The al-Sisi regime was not satisfied with arresting and chasing activists and opponents, but rather extended its oppression to extend their families, as the authorities arrested many women and girls merely because they were relatives or wives of some activists. For example, Aisha Khairat Al-Shater was arrested because of her father who occupies a leadership position in the Muslim Brotherhood. The regime also arrested Ola, the daughter of Sheikh Youssef Al-Qaradawi, and her husband, for more than two years, on charges of “joining a terrorist group”, a charge that the regime usually uses to get rid of its opponents. International Peace for the Protection of Human Rights monitored the detaining of eight entire families inside Egyptian prisons, pointing out that these families were “arbitrarily arrested without clear or justified reasons, or without commitment to international law or covenants, or taking into account any of the humanitarian aspects of the members of these families, especially children and women who have been detained.” The organization pointed out that it monitored “many examples that demolish entire families by arresting the mother and father, displacing children, or arresting all children, or displacing the family in the way that the current government and its security services see in Egypt, most of which are contrary to the Egyptian constitution and international norms and conventions.”

Slow death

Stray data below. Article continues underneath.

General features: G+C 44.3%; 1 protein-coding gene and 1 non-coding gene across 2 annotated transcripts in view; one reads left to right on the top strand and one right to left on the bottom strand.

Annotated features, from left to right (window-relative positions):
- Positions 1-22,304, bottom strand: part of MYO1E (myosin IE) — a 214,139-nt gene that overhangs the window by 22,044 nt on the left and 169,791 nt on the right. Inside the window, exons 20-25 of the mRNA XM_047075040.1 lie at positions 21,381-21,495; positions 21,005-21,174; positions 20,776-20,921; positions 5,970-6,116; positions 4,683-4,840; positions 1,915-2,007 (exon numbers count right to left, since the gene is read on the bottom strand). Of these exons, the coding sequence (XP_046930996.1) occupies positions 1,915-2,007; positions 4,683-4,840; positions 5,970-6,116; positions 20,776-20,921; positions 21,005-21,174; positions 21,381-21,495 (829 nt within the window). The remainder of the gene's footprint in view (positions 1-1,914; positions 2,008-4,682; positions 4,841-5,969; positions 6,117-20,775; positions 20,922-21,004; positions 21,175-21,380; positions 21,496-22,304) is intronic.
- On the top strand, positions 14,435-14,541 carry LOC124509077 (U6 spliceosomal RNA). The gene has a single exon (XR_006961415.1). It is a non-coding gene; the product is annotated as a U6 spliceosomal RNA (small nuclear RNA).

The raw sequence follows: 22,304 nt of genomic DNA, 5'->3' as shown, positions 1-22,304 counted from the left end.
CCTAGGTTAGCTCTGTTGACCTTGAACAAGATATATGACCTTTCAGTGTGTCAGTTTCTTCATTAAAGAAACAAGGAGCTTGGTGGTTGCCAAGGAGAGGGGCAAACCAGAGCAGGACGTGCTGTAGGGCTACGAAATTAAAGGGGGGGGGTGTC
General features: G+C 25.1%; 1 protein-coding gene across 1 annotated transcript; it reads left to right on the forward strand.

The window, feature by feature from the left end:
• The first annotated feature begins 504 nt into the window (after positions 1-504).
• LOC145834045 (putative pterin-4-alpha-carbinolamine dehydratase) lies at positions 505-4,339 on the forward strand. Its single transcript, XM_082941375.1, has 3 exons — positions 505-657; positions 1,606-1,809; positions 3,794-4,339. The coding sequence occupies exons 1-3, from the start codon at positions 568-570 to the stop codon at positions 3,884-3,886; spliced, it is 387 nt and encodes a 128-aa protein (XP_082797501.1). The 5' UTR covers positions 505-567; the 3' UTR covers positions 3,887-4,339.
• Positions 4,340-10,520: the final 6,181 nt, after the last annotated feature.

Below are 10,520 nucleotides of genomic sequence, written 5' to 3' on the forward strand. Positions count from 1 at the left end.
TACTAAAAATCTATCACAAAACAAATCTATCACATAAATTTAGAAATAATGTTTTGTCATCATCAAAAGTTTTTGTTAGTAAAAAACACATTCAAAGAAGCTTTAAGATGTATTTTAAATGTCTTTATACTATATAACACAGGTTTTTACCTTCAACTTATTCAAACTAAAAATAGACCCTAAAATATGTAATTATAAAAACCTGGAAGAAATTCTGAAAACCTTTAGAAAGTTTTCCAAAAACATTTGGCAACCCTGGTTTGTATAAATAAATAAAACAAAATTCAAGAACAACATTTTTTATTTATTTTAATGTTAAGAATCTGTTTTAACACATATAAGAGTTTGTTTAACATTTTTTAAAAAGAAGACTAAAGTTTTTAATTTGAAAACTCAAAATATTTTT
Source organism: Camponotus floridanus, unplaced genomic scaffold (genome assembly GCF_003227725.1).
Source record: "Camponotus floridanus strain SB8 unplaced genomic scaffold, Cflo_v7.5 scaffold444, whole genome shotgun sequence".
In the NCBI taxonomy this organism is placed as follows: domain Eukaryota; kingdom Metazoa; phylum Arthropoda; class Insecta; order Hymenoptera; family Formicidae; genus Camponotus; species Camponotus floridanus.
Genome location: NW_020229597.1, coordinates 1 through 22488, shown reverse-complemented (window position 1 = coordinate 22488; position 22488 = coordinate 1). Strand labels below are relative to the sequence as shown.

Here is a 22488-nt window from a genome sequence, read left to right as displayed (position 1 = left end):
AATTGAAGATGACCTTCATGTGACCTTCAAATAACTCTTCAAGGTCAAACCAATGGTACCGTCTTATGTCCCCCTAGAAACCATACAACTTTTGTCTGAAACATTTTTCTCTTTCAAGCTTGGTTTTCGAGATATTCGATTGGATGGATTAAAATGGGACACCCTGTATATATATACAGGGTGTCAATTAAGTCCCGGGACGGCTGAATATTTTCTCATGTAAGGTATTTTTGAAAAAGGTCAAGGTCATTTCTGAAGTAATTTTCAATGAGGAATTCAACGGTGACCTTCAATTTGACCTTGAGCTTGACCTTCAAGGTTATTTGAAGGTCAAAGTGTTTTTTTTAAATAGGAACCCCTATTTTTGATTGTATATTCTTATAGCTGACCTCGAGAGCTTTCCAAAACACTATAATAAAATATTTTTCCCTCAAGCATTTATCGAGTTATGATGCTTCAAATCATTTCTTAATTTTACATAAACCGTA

Last December, a group of women detainees in the Al-Qanater prison for women in Egypt issued a joint statement calling for the immediate release of them, after they started a hunger strike, in protest against their detention for months and years, without real cause or a specific charge. The detainees said in the statement: “In view of the difficult conditions of our imprisonment and the severe medical neglect we suffer and the presence of poor health conditions that suffer without any real medical care, we demand the release of us and the closure of all cases that are not based on any real charges or crimes. Human Rights Watch accused the Egyptian authorities of seeking to kill dissidents and detainees by detaining them in inhumane conditions, and preventing medication for the sick. On the other hand, the Euro-Mediterranean Observatory revealed that five Egyptian prisons for women do not have the minimum standards of human life, and that detention facilities are not subject to accountability. And at the beginning of last year, Adalah Center issued a report entitled “How do you treat a prisoner to death?”, In which he indicated that the number of deaths due to medical negligence in prisons between 2016 and 2018 reached about 819 cases, and the most prominent diseases suffered by the deceased Cancer, kidney failure and cirrhosis. On December 21, 2019, Mariam Salem died in prison due to deliberate medical negligence after deterioration of her health condition as she was suffering from hepatic fibrosis and an abnormally high rate of bile, which led to a state of abdominal dropsy. Mariam is the first female political prisoner to die in prison due to deliberate medical negligence, she is from North Sinai, was sentenced to 10 years in prison along with her mother and aunt. The 32-year-old woman was married and had got 4 children, including Abdel Rahman the youngest child that she had given birth to inside the Qanater Prison. Abdel Rahman was taken from her and placed in an orphanage when he was two years old because no one of the family members was there to take him, being all in prison. 10 days after Mariam Salem’s death, Human rights defenders revealed that her body is still held at the morgue of the Qanater prison, because no one of her relatives has received it for burial, as the security forces have forcibly disappeared the whole family. it was not clear what happened to her body later. Female detainees have repeatedly warned that they are being badly treated in detention and a number, including Esraa Abdel Fattah and Aisha Al-Shater, have launched hunger strikes in protest against the injustice they are suffering. A number of the prisoners’ families revealed that the detainees were subjected to torture in various forms, using electricity, being raped or threatened with rape, forcing them to undress, and being held in solitary confinement in small cells that lack ventilation and bathrooms. The Egyptian prosecution continues to use pretrial detention as a punishment for political opponents by renewing the imprisonment of dozens of women without bringing them to trial.